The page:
In 1926 she returned to New York City to perform. While there, she starred in her first film, Exit Smiling (1927), opposite fellow Canadian Jack Pickford, the younger brother of Mary Pickford. This was followed by The Show of Shows (1929). After a 1927 tour on the Orpheum Circuit, Lillie made her Broadway debut in Vaudeville at the Palace Theatre in 1928 and performed there frequently after that. She also played at the London Palladium in 1928. On stage, she was long associated with the works of Noël Coward, beginning with This Year of Grace (1928) and giving the first public performance of "Mad Dogs and Englishmen" in Coward's The Third Little Show (1931). Cole Porter and others also wrote songs for her. From the late 1920s until the approach of World War II, Lillie repeatedly crossed the Atlantic to perform on both continents. With Bobby Clark she appeared in London in Walk a Little Faster, and with Bert Lahr she starred in New York in The Show is On (1936).


In 1944, Lillie appeared in the film On Approval. Her few other film appearances included a cameo role as a revivalist in Around the World in 80 Days (1956) and as "Mrs. Meers" (a white slaver) in her last film, Thoroughly Modern Millie (1967).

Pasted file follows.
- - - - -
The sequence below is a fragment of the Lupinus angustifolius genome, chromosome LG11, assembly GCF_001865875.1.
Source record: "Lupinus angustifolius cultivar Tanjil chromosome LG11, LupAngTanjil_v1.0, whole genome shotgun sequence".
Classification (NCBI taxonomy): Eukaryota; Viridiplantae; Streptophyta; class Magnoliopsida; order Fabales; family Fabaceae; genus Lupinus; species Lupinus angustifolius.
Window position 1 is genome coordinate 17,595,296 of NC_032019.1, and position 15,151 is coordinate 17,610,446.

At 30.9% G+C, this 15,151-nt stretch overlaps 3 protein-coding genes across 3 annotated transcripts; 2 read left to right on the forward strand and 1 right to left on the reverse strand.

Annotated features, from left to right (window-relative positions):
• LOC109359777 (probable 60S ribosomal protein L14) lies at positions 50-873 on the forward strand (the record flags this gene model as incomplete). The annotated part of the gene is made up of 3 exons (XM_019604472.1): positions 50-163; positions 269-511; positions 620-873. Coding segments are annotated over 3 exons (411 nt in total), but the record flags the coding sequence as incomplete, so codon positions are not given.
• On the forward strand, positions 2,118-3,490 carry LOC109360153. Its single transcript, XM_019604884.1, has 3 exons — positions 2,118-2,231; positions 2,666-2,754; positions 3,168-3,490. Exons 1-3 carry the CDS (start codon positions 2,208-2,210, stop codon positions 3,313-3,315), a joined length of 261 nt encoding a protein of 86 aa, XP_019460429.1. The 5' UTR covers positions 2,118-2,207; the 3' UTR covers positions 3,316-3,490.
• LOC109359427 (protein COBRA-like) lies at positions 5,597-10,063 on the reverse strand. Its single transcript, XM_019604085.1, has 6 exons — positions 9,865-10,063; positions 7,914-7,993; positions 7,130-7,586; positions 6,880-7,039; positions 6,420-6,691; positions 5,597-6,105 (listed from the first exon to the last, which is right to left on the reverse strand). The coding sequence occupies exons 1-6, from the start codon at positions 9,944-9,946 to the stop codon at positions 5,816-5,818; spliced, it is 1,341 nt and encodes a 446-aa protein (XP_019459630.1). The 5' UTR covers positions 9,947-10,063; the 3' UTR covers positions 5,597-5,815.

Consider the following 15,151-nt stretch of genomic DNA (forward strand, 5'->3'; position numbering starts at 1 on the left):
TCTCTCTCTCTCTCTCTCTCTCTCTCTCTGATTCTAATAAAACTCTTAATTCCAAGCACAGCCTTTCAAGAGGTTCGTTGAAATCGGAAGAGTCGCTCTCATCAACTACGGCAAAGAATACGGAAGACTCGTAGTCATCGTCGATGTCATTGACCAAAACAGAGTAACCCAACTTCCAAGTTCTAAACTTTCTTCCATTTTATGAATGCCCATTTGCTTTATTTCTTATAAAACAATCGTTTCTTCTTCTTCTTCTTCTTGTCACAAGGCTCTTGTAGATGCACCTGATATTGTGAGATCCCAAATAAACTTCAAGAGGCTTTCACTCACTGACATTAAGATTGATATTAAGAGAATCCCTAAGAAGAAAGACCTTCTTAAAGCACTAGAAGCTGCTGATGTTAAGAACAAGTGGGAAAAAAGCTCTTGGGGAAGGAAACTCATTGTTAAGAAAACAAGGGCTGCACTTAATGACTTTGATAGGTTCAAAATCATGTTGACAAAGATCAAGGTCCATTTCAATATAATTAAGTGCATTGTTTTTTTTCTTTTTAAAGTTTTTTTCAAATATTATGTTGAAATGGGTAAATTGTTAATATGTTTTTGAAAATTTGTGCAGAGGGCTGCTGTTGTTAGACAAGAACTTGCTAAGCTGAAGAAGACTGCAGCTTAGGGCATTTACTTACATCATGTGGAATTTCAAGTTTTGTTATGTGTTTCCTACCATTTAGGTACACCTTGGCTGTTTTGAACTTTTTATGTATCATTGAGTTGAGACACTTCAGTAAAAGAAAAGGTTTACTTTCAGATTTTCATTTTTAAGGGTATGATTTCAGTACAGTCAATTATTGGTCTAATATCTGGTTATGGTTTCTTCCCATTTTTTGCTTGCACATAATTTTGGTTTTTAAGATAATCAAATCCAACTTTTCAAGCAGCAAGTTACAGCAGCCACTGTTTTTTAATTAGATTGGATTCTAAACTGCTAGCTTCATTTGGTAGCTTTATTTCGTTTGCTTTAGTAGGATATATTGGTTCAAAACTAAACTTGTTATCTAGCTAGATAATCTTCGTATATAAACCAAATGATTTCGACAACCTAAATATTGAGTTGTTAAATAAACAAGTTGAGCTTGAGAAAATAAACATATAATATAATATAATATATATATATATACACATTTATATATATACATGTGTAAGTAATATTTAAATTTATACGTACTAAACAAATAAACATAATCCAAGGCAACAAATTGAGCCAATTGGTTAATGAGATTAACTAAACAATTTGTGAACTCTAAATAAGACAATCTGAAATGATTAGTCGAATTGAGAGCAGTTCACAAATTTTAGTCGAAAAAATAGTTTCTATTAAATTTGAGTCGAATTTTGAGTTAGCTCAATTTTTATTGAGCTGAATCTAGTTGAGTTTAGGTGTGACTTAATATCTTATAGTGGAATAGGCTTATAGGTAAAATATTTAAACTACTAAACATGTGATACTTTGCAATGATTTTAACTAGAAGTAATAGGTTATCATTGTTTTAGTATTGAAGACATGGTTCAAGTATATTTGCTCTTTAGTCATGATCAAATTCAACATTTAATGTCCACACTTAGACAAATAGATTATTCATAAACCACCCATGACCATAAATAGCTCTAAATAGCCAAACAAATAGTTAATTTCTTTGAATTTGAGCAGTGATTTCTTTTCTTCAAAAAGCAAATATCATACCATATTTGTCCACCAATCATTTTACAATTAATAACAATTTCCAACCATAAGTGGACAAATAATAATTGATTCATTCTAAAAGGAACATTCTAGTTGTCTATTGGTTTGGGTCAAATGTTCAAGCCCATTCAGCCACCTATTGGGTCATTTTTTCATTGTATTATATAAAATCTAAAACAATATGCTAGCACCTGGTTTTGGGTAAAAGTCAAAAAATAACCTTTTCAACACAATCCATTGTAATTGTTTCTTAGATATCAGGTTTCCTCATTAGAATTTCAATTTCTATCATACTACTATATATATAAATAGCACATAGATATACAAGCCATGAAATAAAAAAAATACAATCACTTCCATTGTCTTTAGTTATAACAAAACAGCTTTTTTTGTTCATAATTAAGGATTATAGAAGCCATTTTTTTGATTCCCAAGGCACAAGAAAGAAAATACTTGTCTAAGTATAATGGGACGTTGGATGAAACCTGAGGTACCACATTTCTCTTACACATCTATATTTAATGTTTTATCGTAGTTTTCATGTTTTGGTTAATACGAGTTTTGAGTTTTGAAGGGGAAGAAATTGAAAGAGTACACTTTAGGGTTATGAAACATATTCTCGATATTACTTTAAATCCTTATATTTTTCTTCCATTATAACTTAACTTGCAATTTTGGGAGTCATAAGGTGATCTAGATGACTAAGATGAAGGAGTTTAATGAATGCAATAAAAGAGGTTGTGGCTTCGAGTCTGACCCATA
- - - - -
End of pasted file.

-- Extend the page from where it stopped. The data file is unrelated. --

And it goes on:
During World War II, Lillie was an inveterate entertainer of the troops. Before she went on stage one day, she learned that her son was killed in action. She refused to postpone the performance saying "I'll cry tomorrow." In 1948, while touring in the show Inside USA, she met singer/actor John Philip Huck, almost three decades younger, who became her friend and companion, and she boosted his career. As Lillie's mental abilities declined at the end of her career, she relied more and more on Huck, whom her friends viewed with suspicion. In 1977, a conservator was appointed over her property, and she retired to England.


In 1950 she appeared on The Star Spangled Revue with Bob Hope. (This includes the "One Dozen Double Damask Dinner Napkins" Sketch.)


During World War II, Lillie was an inveterate entertainer of the troops. She won a Tony Award in 1953 for her revue An Evening With Beatrice Lillie.


For her contributions to film, in 1960 Beatrice Lillie was awarded a star on the Hollywood Walk of Fame at 6404 Hollywood Blvd. Her portrait, painted by Neysa McMein about 1948 or 1949, is in the collection of The Royal Central School of Speech and Drama in England.


Lillie retired from the stage due to Alzheimer's disease. Julie Andrews remembered that Lillie, as Mrs. Meers in Thoroughly Modern Millie (filmed in 1966 and released in 1967), had to be prompted through her lines and was often confused on set.


Lillie died in 1989, aged 94, at Henley-on-Thames. Huck died of a heart attack 31 hours later and is interred next to her in the Peel family estate's cemetery near Peel Fold, Blackburn.

Beatrice Lillie trend